I picked the intersection of Public health and Medical Anthropology because they work off each other in order to solve world problems. Outside the United States, health care and culture are practiced drastically different. It is important to use anthropology to learn about the people and the culture, and then use Public health knowledge to make significant improvements. Although one method may work for Americans, that method may not be possible in another country or against their beliefs. When I switched my major from human biology to health and society in social science, my interest and knowledge of anthropology, culture, and public health greatly increased. I had been studying everything on a biological level and did not realize the complexity of health and well-being. I want to pursue a career in nursing, but lately I have had a strong interest in getting my master of public health. I think that public health policy really can alter how health care is carried out. I feel understanding these issues would help my nursing career.
In the article Unique Opportunities: Medical Anthropologist that we were to read this week they said, “ Medical Anthropology encompasses every aspect of medicine, and it encourages an understanding of self, along with empathy for the strengths, weaknesses, rights, and needs of others, as well as the ability to relate to others with greater human understanding.” I feel this quote perfectly describes what we have learned in this class so far, and it demonstrates the importance Medical Anthropology brings to Public Health.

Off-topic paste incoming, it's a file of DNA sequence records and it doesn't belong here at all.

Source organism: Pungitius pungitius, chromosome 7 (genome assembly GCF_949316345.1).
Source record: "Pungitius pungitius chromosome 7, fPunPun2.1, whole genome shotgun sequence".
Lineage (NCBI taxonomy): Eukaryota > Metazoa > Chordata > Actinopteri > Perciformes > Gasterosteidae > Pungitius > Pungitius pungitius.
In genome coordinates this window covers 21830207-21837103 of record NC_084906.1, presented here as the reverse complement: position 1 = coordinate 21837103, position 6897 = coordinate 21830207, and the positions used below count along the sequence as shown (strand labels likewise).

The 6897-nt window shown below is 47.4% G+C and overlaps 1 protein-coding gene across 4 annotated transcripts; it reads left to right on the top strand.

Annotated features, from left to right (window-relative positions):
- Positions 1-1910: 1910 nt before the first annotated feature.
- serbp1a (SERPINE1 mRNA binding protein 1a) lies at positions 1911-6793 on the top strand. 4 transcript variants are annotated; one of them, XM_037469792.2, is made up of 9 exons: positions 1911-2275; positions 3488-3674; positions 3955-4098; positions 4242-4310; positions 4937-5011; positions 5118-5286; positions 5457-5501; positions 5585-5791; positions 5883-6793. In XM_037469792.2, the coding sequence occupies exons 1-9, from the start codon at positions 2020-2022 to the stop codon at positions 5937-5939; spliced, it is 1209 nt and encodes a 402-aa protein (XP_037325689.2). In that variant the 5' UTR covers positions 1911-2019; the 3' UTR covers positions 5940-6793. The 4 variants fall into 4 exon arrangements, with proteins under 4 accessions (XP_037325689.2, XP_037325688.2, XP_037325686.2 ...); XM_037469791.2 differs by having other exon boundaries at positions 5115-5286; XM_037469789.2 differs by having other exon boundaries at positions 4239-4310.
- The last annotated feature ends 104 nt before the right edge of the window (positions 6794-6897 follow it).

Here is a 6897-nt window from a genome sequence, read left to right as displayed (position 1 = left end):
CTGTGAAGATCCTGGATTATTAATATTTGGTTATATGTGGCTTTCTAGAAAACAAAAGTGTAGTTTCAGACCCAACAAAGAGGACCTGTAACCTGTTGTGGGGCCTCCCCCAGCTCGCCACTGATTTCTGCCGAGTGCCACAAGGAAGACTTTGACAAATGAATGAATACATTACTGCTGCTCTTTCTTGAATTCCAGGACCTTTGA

I took an anthropology course last semester called sociocultural diversity and we learned the importance of culture and the identification of race. We did an activity on PBS where we had to look at a picture and determine the race of the person. I personally did horrible with the activity. I got most of the questions wrong. I think having an anthropologist help and educate doctors and nurses is immensely valuable. Having the ability to recognize the race and culture of the patient will start the process of the explanatory model. We have learned about this throughout the course, but this week specifically in the article Anthropology in the Clinic. Following the steps of the explanatory model will contribute to better health care for the patient. The six steps are Ethnic Identity, What is at stake, illness narrative, psychosocial stresses, influence on clinical relationships, and the problem of cultural competency approach (Kleinman, Benson). If the health care provider can use the anthropologist these steps can be more effective. Knowing what is at stake for the patient and knowing their illness narrative will help in the diagnosis and then psychosocial stresses can be accounted for. Once the health care provider feels they know the best course of treatment an anthropologist can let them know if the care can be carried out and accepted by the person and their culture.
I think our health care providers are very focused on treating symptoms and not the cause of the disease. We do have doctors with D.O who focus more on the health of the person versus the symptoms of the disease, but I feel anthropologists would allow for better public health and individual health.